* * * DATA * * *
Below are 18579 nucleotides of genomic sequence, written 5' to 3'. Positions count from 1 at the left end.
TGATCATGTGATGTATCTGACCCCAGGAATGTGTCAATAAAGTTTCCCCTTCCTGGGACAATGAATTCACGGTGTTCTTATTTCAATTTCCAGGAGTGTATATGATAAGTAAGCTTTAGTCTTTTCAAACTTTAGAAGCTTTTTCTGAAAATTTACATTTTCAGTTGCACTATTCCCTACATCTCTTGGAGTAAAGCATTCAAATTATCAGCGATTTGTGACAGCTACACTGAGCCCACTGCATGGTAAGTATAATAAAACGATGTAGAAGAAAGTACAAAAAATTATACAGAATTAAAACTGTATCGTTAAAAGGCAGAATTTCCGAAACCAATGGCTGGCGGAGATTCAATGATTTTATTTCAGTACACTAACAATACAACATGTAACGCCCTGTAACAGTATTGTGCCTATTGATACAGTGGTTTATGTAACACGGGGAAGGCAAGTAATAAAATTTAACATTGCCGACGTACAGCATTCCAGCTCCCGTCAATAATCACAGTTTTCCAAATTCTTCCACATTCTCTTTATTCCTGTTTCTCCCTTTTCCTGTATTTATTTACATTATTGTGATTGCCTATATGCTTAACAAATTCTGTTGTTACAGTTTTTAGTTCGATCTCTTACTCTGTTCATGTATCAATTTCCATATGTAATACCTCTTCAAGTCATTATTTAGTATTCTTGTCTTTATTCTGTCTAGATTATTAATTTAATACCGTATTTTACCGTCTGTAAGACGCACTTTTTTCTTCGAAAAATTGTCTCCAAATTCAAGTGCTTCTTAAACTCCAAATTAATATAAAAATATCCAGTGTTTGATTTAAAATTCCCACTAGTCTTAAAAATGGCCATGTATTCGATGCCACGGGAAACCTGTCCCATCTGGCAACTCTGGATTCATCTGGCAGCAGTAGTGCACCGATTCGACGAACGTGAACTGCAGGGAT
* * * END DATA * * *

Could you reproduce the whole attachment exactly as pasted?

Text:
Below are 18579 nucleotides of genomic sequence, written 5' to 3'. Positions count from 1 at the left end.
TGATCATGTGATGTATCTGACCCCAGGAATGTGTCAATAAAGTTTCCCCTTCCTGGGACAATGAATTCACGGTGTTCTTATTTCAATTTCCAGGAGTGTATATGATAAGTAAGCTTTAGTCTTTTCAAACTTTAGAAGCTTTTTCTGAAAATTTACATTTTCAGTTGCACTATTCCCTACATCTCTTGGAGTAAAGCATTCAAATTATCAGCGATTTGTGACAGCTACACTGAGCCCACTGCATGGTAAGTATAATAAAACGATGTAGAAGAAAGTACAAAAAATTATACAGAATTAAAACTGTATCGTTAAAAGGCAGAATTTCCGAAACCAATGGCTGGCGGAGATTCAATGATTTTATTTCAGTACACTAACAATACAACATGTAACGCCCTGTAACAGTATTGTGCCTATTGATACAGTGGTTTATGTAACACGGGGAAGGCAAGTAATAAAATTTAACATTGCCGACGTACAGCATTCCAGCTCCCGTCAATAATCACAGTTTTCCAAATTCTTCCACATTCTCTTTATTCCTGTTTCTCCCTTTTCCTGTATTTATTTACATTATTGTGATTGCCTATATGCTTAACAAATTCTGTTGTTACAGTTTTTAGTTCGATCTCTTACTCTGTTCATGTATCAATTTCCATATGTAATACCTCTTCAAGTCATTATTTAGTATTCTTGTCTTTATTCTGTCTAGATTATTAATTTAATACCGTATTTTACCGTCTGTAAGACGCACTTTTTTCTTCGAAAAATTGTCTCCAAATTCAAGTGCTTCTTAAACTCCAAATTAATATAAAAATATCCAGTGTTTGATTTAAAATTCCCACTAGTCTTAAAAATGGCCATGTATTCGATGCCACGGGAAACCTGTCCCATCTGGCAACTCTGGATTCATCTGGCAGCAGTAGTGCACCGATTCGACGAACGTGAACTGCAGGGAT